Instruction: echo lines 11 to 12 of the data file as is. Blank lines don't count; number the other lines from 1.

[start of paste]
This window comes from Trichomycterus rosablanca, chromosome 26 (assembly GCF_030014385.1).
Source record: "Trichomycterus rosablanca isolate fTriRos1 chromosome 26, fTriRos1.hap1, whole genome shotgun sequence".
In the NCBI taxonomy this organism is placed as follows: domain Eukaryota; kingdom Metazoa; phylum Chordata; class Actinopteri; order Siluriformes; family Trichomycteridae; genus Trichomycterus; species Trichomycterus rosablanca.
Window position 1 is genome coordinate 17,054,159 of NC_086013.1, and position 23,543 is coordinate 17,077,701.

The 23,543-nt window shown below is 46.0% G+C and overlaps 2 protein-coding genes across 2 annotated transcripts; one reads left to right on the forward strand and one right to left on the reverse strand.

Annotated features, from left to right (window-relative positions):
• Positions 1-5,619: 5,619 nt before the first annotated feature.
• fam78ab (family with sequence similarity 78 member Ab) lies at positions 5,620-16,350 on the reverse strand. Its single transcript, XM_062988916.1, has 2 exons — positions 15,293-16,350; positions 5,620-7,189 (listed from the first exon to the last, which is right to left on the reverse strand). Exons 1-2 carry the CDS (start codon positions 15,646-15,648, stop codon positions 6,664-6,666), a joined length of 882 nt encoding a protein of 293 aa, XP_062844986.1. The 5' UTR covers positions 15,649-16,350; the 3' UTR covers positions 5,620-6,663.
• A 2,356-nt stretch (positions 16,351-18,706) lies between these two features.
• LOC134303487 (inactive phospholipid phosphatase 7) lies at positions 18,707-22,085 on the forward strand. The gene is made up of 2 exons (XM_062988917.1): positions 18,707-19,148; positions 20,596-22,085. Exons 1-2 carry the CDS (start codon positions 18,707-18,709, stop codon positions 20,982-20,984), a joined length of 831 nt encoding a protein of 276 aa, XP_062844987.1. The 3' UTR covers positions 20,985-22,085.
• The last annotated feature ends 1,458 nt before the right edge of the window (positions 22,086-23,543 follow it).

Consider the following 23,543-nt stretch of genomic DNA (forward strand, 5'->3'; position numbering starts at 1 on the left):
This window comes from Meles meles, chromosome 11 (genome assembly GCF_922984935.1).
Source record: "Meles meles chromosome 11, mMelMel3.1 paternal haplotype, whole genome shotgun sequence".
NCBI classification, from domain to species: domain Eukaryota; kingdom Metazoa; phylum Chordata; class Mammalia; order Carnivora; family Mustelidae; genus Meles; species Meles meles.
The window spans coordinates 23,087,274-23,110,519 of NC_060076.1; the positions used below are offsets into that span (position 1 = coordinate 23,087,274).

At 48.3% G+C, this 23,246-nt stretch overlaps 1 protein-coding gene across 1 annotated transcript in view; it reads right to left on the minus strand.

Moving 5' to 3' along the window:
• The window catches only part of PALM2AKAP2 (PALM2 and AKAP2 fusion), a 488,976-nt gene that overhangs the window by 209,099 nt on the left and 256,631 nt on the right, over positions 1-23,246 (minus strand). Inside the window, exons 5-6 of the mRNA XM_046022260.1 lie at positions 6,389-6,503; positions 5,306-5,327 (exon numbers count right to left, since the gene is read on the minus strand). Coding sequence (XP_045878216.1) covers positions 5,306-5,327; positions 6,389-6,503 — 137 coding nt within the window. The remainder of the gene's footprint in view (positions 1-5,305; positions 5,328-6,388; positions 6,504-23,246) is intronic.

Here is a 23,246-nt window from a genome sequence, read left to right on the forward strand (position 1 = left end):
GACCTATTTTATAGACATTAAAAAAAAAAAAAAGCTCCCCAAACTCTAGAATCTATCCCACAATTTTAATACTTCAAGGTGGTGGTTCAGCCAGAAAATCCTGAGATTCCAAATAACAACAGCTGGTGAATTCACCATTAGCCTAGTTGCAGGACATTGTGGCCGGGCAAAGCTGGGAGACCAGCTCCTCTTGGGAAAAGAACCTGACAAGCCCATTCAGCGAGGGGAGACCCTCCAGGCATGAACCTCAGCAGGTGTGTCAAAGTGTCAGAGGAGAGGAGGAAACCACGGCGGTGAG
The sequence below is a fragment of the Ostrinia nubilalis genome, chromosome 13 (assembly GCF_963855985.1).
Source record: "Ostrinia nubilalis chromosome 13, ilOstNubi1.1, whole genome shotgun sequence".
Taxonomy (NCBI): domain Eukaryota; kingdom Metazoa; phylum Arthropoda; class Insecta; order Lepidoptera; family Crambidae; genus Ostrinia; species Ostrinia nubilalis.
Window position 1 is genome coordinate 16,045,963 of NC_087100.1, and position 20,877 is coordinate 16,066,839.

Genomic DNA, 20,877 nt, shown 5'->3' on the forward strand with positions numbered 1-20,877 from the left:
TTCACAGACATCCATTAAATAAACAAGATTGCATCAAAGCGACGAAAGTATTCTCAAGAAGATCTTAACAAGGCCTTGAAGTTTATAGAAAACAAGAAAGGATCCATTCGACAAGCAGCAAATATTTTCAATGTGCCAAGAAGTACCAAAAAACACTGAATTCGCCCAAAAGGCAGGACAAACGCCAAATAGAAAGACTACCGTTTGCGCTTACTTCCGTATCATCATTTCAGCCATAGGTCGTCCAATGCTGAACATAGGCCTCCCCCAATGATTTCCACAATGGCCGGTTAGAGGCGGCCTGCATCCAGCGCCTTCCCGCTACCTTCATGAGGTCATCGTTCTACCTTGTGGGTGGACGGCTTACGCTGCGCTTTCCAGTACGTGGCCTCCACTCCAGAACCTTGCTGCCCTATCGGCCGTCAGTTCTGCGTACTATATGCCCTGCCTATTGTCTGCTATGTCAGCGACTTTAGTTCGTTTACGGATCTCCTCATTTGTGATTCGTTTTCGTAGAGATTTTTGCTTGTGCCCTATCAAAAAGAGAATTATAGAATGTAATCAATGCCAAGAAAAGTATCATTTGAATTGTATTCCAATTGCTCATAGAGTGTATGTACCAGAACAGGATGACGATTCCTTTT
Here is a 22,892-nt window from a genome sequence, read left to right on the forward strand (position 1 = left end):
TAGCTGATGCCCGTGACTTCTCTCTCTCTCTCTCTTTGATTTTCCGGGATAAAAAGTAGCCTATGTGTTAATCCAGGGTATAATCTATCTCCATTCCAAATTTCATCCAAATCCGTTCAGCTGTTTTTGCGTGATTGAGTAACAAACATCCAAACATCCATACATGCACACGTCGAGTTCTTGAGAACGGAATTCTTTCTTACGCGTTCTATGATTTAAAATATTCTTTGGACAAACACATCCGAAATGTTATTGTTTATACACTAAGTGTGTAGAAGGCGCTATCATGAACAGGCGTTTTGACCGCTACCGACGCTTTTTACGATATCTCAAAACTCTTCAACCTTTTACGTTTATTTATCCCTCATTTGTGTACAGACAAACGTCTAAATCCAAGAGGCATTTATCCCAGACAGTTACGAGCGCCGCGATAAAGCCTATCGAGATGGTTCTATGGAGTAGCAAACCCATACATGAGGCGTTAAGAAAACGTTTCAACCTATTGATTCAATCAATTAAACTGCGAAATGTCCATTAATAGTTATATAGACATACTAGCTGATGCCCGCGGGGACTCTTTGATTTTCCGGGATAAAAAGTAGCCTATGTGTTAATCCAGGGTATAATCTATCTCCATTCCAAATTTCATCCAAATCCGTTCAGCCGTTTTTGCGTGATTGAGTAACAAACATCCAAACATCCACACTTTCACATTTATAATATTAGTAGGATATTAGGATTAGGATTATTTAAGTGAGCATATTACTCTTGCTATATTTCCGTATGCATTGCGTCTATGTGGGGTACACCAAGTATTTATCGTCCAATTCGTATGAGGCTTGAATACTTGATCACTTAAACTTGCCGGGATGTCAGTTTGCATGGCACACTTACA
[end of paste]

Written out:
• The last annotated feature ends 1,458 nt before the right edge of the window (positions 22,086-23,543 follow it).

Consider the following 23,543-nt stretch of genomic DNA (forward strand, 5'->3'; position numbering starts at 1 on the left):